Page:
Ready for Registration: Tips and Tricks


Student fills out a high school planning form. Using this sheet can be a great tool to ensure your schedule gets properly planned. Photo by Christine Stricker.

Trey Williams, Op/Ed Editor

Registration season is one of the most overwhelming times of the year for students, both for high schoolers and for middle school students coming to this scary building for the first time.

One of the most exciting prospects of high school is the ability for students to finally have a significant amount of control over their schedule. There are so many different combinations of classes it can make any inexperienced student’s head spin.

Have no fear! I have interviewed counselors and students that have all gone through this process many times. This is everything you need to know for choosing your schedule for the next school year.

Take your alternates seriously. There are going to be classes, whether you like it or not, that are going to be available for only one class period. Stack many of those in your schedule and you are soon going to be forced into choosing between two classes you might really want to take. If you don’t want this to happen, either avoid taking niche classes, or have realistic expectations. Many students assume they will get everything they want and put classes they would never actually want to take as alternates. This is a bad idea. Have a solid list of classes you would be okay with taking as alternates, or you’ll regret it come August.

Plan out your entire high school as soon as possible The list of classes can be overwhelming, especially to someone that has literally no clue what they want to take. For better or for worse, there aren’t as many choices as it seems. With a simple planning sheet, you can fill out what classes you have to take, and from there you can look at where you can make your schedule your own.

Use summer school to your advantage. Hey, I love sleeping in the whole month of June as much as the next guy, but I can’t deny that summer school can be extremely useful for fitting everything in. If you find yourself running out of space, I highly recommend using the summer to knock out gym, personal finance, and health credits. This can allow you to get head starts in electives that require semesters of prerequisites.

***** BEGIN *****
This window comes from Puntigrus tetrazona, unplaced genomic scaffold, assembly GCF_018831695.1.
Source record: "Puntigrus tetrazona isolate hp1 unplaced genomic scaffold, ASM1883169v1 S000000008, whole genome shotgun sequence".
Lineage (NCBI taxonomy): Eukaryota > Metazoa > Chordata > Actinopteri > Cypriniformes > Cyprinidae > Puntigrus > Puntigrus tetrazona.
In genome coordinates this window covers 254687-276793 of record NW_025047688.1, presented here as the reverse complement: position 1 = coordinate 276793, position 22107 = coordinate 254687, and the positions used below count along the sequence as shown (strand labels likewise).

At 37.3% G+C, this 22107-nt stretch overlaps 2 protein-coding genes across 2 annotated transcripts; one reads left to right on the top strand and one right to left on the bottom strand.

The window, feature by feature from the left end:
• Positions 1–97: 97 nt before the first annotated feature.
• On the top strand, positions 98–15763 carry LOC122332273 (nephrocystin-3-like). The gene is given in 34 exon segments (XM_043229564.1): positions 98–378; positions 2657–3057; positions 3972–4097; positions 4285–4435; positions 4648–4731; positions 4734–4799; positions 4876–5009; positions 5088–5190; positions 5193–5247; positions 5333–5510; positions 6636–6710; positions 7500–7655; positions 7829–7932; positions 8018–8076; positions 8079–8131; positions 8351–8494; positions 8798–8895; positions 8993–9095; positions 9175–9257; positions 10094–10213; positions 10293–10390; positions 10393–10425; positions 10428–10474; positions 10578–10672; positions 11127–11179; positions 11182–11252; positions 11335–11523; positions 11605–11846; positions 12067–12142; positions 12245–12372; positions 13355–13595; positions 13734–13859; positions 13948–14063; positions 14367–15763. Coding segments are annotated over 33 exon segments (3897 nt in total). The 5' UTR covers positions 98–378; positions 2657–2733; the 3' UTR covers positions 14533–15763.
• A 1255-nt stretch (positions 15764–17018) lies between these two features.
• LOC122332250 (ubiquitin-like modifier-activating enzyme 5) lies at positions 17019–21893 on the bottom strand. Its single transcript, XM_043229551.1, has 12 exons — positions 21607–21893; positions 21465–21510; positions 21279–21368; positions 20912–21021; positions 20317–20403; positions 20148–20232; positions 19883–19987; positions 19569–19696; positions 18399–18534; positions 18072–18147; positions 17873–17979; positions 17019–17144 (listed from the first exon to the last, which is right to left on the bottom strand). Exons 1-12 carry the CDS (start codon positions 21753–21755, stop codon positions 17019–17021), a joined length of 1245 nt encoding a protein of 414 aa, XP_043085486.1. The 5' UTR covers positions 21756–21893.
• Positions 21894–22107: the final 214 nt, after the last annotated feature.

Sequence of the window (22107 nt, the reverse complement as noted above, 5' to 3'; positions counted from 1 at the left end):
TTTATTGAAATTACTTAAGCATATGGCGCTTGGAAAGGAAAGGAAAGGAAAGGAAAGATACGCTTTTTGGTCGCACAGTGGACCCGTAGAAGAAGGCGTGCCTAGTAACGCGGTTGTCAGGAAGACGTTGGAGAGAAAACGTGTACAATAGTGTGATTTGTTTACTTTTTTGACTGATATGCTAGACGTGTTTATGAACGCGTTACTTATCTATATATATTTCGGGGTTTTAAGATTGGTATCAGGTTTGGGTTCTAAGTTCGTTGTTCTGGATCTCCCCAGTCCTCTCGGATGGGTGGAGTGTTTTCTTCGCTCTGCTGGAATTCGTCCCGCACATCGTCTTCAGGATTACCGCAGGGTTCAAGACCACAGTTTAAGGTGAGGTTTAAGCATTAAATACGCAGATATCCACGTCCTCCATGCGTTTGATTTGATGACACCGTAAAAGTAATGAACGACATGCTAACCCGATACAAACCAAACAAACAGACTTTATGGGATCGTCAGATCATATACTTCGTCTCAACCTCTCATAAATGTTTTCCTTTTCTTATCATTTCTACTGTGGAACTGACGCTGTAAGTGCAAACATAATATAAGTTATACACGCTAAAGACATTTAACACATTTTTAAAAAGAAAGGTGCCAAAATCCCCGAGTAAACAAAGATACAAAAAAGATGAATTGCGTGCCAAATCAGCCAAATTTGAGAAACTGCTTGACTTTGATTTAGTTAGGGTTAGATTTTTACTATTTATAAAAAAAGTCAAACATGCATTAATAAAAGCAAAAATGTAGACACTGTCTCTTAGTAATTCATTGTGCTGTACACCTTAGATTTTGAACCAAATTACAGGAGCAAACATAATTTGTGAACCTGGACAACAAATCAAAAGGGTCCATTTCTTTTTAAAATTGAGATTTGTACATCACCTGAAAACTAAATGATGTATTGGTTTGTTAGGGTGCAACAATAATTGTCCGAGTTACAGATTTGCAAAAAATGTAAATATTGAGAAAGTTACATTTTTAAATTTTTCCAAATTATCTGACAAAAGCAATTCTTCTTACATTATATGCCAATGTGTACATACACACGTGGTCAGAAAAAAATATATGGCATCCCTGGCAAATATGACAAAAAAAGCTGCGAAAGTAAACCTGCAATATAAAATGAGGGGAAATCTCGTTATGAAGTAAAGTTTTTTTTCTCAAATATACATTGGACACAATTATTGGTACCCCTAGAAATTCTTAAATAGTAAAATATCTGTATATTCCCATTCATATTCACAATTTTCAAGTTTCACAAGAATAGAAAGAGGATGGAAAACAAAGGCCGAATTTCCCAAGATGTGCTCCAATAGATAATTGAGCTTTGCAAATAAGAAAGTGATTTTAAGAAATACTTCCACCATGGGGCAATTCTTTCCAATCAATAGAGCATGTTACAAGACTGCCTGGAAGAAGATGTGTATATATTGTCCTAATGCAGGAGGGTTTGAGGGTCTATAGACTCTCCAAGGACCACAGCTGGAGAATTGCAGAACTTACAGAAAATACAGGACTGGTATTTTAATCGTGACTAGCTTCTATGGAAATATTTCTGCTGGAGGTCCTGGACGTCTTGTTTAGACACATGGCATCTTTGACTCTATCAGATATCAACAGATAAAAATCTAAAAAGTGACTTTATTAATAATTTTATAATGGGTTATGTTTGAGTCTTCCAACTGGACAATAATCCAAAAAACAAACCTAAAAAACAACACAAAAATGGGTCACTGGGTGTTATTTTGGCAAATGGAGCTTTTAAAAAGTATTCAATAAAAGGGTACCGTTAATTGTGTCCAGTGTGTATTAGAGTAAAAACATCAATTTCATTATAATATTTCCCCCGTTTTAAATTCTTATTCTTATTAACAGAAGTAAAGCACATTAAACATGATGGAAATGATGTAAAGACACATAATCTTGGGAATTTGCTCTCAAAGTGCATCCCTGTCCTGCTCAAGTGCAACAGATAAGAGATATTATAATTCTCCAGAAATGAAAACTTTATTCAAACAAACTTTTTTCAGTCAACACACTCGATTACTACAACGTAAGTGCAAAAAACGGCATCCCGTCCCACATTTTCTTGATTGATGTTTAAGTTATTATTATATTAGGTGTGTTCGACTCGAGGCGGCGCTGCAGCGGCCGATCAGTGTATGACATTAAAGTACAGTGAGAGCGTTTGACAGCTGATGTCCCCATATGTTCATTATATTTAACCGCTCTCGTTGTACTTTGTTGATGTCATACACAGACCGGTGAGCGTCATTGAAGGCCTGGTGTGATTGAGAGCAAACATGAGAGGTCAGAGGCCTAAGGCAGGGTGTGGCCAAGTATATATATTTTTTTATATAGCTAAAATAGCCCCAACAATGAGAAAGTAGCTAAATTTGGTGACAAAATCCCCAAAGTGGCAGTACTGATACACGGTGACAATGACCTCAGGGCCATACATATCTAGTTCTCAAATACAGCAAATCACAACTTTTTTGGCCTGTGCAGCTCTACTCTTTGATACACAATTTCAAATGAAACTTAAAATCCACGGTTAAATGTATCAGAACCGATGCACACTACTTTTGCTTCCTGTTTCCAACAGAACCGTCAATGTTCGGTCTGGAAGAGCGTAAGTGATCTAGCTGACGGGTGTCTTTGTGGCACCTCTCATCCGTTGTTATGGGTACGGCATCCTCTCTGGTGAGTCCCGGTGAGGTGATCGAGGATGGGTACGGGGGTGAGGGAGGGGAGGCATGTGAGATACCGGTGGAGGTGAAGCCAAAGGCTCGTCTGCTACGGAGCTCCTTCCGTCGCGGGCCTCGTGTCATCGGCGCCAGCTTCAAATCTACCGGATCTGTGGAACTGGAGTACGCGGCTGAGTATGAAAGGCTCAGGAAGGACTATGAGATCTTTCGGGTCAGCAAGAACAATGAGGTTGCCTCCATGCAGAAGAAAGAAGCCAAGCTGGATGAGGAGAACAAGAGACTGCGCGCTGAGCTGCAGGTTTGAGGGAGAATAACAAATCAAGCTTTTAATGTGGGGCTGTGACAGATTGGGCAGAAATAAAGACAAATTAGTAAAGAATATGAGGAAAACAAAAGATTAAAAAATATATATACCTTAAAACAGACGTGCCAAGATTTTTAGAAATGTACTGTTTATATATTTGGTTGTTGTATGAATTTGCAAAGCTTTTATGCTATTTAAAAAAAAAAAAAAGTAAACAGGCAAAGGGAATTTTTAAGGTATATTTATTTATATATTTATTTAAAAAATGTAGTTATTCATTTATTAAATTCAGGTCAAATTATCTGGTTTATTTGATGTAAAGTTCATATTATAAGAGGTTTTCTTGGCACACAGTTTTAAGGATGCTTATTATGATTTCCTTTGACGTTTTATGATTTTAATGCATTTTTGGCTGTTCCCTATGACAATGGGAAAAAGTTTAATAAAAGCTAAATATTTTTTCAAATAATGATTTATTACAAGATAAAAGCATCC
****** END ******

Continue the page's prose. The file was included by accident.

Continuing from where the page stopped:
Talk to people who have taken the classes you want. If you identify as a Troy Bolton and find you want to do too many things, there are multiple ways to deal with this. The best way is to talk to people who take the classes you want. While a class might seem like something fun, interesting, or even necessary, people taking the class might have an entirely different opinion. As a younger student, it’s important to take advantage of the mistakes older students have made.

If you’re younger and concerned, you need to ask for more time. In January, the rising seniors get the most time with their counselor regarding their schedule. Each one is called in individually to talk about what their schedule is going to look like for their final year of high school. Rising sophomores and juniors do not get this same treatment. There will be a brief meeting, but there isn’t enough time to have a lengthy conversation about your schedule for the future. In this situation, it is entirely possible things will get overlooked in your earlier years. When January as a junior comes, you might realize that you forgot to take a certain class you need for graduation. This could mean cutting your favorite  class your senior year, or even unplanned summer school. If you want to avoid massive mistakes like this, schedule an appointment with your counselor early.